The Funnel of Profits – Everyone wants your Veterinarians money before he even sees your Pet

The Funnel of Profits – Everyone wants your Veterinarians money before he even sees your Pet.

Long before you even walk through the door of your Veterinary Clinic with your pet, a profit driven entity has already been there, trying to pry money from the pockets of your Vet.

This entity is the “Industry”

This is the group of businesses that make up the Veterinary Industry – huge Pharmaceutical companies, Pet Food companies, Sales Reps and Suppliers of X-Ray equipment, Surgical equipment, Blood Analyzing machines, Sterilizing equipment, Microscopes and Otoscopes, Veterinary Computer programs, creams, bandages, ointments, needles, Biological Waste disposal, Veterinary Organizations, Groups and Governing Boards, Staff training, , lawyers, accountants, phone companies, landlords, the tax man, and on and on.

Hence, it only goes to figure that your Veterinarian is not only interested in your pets health, he/she is also interested in your pets ability to help take a small chunk out of the “burden of cost” weighing down on them.

In most cases, a good Veterinarian realizes that when clients and patients are treated well and within reason – the profits will follow through repeat visits and on-going care throughout the years.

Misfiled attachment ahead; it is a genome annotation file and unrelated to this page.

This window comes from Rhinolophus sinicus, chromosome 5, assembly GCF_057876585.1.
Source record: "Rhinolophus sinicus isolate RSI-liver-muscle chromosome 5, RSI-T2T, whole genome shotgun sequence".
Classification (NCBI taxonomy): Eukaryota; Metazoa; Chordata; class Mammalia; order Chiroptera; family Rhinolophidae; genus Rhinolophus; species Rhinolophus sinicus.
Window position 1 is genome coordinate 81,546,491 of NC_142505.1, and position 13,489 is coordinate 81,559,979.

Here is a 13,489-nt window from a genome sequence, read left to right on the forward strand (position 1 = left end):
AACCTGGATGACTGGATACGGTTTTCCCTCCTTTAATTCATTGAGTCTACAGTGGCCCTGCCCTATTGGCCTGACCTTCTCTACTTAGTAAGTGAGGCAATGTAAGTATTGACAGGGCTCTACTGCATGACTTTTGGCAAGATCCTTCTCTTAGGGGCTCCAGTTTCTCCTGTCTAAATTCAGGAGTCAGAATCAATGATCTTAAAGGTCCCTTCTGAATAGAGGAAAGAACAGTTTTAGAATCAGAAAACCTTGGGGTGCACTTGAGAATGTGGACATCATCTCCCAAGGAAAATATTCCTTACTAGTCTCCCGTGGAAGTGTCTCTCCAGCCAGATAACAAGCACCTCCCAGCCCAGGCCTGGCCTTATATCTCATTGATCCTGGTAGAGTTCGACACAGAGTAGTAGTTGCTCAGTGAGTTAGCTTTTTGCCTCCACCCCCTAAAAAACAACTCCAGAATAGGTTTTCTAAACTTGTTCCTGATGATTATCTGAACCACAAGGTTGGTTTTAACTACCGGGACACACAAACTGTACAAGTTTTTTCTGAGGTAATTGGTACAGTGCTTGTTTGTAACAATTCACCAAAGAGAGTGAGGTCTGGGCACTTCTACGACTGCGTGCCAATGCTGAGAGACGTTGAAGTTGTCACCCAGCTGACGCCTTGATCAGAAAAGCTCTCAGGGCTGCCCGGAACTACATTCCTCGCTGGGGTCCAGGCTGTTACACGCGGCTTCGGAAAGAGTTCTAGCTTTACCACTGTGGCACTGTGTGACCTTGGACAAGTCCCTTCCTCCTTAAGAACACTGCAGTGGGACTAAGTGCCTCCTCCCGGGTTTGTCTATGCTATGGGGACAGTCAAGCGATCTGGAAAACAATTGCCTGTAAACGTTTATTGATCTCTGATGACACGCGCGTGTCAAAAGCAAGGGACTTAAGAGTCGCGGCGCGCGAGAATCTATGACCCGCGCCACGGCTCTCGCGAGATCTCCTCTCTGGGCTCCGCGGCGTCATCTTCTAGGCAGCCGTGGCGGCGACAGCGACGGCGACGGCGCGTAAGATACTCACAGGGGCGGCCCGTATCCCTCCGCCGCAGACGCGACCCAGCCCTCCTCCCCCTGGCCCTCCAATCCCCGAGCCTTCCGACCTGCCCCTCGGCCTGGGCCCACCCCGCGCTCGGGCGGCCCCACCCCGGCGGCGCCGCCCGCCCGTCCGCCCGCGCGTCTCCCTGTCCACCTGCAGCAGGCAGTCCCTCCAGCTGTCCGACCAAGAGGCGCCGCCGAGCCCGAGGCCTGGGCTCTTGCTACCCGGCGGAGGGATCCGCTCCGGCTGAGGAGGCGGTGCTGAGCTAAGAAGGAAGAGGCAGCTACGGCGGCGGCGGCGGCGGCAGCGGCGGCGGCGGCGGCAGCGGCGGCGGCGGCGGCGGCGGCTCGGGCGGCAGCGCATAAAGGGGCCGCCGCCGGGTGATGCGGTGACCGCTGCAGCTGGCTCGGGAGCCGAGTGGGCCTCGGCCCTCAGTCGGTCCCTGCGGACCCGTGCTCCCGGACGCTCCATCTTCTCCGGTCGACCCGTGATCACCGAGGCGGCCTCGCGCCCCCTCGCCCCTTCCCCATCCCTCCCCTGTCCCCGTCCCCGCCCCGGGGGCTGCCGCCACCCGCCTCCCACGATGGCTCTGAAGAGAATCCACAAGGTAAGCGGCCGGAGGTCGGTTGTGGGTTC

However, some veterinarians jump the gun – going for all-out care and profits, resulting in initial gain, but long-term pain, when those customers leave and go elsewhere for what they believe to be less expensive, or more “quality-for-cost” care.

The key here to note is “quality-for-cost”. Most people don’t mind paying a little more for high quality care. However, when they feel that the care does not match the cost – they take their business elsewhere. As other clients follow suit, the revenue of the veterinary clinic drops. This leaves the business with basically three options. One is to increase their fees charged to the remaining clients. Two, actually increase the level of care to where clients feel that they are getting their monies worth. The Third option is to reduce the overall fees to match a comfortable level of care that keeps their clients satisfied.

Each of these options creates their own set of complications – but in the end it is obviously in the best interest of the veterinary clinic to find their best solution.

If you want to stay with your current vet clinic but feel that you aren’t getting the level of care that you feel you should be receiving for what you are paying – talk to your vet. There is probably a solution that will work for both of you. Your veterinarian probably would like to keep you as a client, and there may be issues going on that they aren’t even aware of.

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